There was one question I heard most often as a business owner and it told me something about the person asking the question. It told me they don’t understand business, that they haven’t owned a business, especially a business with employees, and don’t understand overhead costs.
I didn’t think less of anyone asking this question, as a matter of fact, it was an opportunity to educate them, to let them know just how big a risk entrepreneurship can be. At the same time I didn’t want to seem as if I was complaining, I didn’t want pity, and most of all, I didn’t want people thinking that I was in over my head (even though sometimes I was).
This month, Feb. 2018, marks the fifth anniversary of opening our massage and facial spa to the public, to having our first paying client. The business was running long before that, however, as startup is not synonymous with operating.
About three months into operating the business I was visiting a rental property I own on the Jersey Shore to prepare it for the upcoming vacation rental season. Knowing that I had recently opened the spa, friends would ask how business was doing. This was small talk. They weren’t looking for a long recap of the ups and downs, trials and tribulations that is owning a business.
“It’s going well,” I said. “Every week is a bit busier than the last,” I’d continue.
“Well, that’s good. Making a profit?” They’d ask.
At this point I wanted to scream, “A profit? Are you kidding me? I’m barely making the payroll. I’ve had to add thousands of dollars (it’s called an investment) just to pay bills. Construction cost more than expected. I ordered the best equipment so my clients and staff would be more comfortable. I’m there before we open and I’m there after we close because I can’t afford to hire another person. Am I profitable? Are you insane?”
Of course I never did yell at anyone, but I did let them know that it’s not that easy?
“Well, we’re on our way,” I’d say. “Construction was a big expense and we have loans and the overhead is high relative to revenue in the beginning but we’re certainly working toward profitability.”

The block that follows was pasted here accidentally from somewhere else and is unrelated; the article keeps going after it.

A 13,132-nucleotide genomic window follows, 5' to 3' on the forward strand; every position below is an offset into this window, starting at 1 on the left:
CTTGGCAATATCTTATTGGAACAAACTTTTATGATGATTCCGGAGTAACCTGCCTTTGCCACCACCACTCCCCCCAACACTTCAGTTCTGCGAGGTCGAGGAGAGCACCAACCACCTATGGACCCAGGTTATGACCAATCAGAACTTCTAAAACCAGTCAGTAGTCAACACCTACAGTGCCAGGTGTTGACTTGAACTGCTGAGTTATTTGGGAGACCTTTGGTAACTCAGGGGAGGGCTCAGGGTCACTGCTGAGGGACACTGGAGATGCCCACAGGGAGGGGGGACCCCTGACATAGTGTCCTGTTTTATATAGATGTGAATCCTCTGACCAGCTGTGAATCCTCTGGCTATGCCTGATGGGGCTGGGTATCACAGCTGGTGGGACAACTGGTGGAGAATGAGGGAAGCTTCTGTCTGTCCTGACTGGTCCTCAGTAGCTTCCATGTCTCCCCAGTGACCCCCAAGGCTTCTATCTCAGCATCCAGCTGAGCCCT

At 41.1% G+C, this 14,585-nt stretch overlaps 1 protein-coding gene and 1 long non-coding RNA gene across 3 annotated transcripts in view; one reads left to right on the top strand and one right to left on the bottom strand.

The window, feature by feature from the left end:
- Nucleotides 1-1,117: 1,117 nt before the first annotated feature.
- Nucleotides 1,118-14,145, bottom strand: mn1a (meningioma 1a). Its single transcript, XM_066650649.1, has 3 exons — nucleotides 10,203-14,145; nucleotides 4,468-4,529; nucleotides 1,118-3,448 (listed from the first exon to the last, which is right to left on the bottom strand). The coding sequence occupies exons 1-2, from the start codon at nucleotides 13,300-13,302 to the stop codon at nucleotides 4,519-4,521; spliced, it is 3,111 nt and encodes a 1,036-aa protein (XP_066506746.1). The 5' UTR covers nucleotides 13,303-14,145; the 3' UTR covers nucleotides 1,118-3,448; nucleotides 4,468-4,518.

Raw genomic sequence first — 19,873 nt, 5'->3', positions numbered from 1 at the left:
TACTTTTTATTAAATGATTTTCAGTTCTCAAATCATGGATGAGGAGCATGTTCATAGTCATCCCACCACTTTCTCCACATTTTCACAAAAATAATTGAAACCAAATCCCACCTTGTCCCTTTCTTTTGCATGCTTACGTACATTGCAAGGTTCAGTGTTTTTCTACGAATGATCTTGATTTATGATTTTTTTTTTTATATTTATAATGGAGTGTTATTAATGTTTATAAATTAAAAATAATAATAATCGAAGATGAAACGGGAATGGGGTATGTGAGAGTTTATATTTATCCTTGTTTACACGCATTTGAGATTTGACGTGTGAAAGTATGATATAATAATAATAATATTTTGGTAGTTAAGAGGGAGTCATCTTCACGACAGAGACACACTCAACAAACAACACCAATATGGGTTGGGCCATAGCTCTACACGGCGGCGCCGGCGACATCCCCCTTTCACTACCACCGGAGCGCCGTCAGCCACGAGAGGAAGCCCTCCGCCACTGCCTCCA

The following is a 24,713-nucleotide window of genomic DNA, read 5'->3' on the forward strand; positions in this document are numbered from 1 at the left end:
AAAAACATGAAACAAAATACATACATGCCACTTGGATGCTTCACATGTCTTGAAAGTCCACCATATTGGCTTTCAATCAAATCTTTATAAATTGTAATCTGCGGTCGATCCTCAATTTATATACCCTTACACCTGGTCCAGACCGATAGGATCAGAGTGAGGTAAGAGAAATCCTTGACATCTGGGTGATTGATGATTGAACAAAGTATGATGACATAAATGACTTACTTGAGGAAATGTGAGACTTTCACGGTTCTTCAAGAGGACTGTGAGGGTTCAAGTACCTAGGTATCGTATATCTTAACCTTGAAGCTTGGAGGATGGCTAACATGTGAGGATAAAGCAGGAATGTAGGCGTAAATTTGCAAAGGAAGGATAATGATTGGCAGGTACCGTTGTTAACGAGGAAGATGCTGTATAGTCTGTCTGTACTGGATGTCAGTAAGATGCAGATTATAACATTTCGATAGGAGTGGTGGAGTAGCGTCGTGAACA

Sometimes the look on their face said it all, “Oh poor AJ, I knew this wasn’t a good idea.” A lot of times I agreed but imagine if I had told them the whole truth!
This went on for a while and finally I just started saying, “Yes, yes we are profitable.” It was too much to explain and by whose standards are we profitable, anyway? The government? No. Our bank account? Sometimes.
As just one example, to answer the profitability question you have to have an understanding of cash flow and accounting. What you and I consider profit, money in our pocket, accountants and the government might consider a liability, money you owe rather than income you received.
This is true especially if your business accepts and uses gift cards. Assume you have 100 clients and they each buy a $10 gift card. You have $1,000 in your pocket, or bank account (minus credit card fees — there’s always fees). Some time in the future, 10 of those clients come in the door and they each “spend” $5. You made $50? No you made $0 because they used the gift card which still has a balance of $5 of products or services. That $1,000 was a liability until the gift cards are redeemed.
Your bills continue to come due and every day more of your clients come in and they all use their gift cards. You’re still paying your bills but the cash flow has stopped. Which is exactly what happened with our first Christmas/Holiday gift card rush, the money was great but over the next month or two, new revenue dropped and paying all the bills become a bit harder.
I understand my friends and family meant well when they asked if we were profitable, and wanted to see me succeed, but before asking if I, or any entrepreneur, is profitable try to understand the investment, the risk, and the time it takes to recoup the upfront costs of starting a business. If you’re thinking of starting a business, understand that there is no such thing as instant success. Profits take time.
Instead of asking, “Are you profitable,” ask “Are you meeting your expectations?”